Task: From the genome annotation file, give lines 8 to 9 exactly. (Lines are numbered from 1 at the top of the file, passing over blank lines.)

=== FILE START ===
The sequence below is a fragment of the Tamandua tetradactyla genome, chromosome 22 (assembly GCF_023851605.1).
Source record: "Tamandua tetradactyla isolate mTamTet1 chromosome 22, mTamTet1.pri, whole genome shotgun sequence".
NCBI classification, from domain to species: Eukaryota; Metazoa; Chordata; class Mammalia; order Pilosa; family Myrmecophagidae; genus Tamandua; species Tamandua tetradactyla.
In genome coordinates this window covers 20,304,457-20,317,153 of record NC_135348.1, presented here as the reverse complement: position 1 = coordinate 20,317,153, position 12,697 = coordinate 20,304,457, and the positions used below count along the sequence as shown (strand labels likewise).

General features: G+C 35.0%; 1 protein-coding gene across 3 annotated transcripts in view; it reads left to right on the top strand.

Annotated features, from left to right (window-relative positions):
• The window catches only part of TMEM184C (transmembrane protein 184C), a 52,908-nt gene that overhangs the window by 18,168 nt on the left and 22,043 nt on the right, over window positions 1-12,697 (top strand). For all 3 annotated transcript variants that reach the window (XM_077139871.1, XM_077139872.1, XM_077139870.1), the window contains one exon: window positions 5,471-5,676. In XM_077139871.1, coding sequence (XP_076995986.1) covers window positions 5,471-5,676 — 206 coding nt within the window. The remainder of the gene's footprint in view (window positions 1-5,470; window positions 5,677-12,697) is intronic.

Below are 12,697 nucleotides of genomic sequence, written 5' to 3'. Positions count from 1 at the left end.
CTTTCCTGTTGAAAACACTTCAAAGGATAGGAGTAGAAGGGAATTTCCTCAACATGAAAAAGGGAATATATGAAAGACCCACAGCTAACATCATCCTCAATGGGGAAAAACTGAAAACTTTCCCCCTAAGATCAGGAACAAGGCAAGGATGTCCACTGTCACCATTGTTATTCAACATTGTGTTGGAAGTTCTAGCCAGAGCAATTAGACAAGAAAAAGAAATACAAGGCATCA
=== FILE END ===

Below are 12,697 nucleotides of genomic sequence, written 5' to 3'. Positions count from 1 at the left end.
CTTTCCTGTTGAAAACACTTCAAAGGATAGGAGTAGAAGGGAATTTCCTCAACATGAAAAAGGGAATATATGAAAGACCCACAGCTAACATCATCCTCAATGGGGAAAAACTGAAAACTTTCCCCCTAAGATCAGGAACAAGGCAAGGATGTCCACTGTCACCATTGTTATTCAACATTGTGTTGGAAGTTCTAGCCAGAGCAATTAGACAAGAAAAAGAAATACAAGGCATCA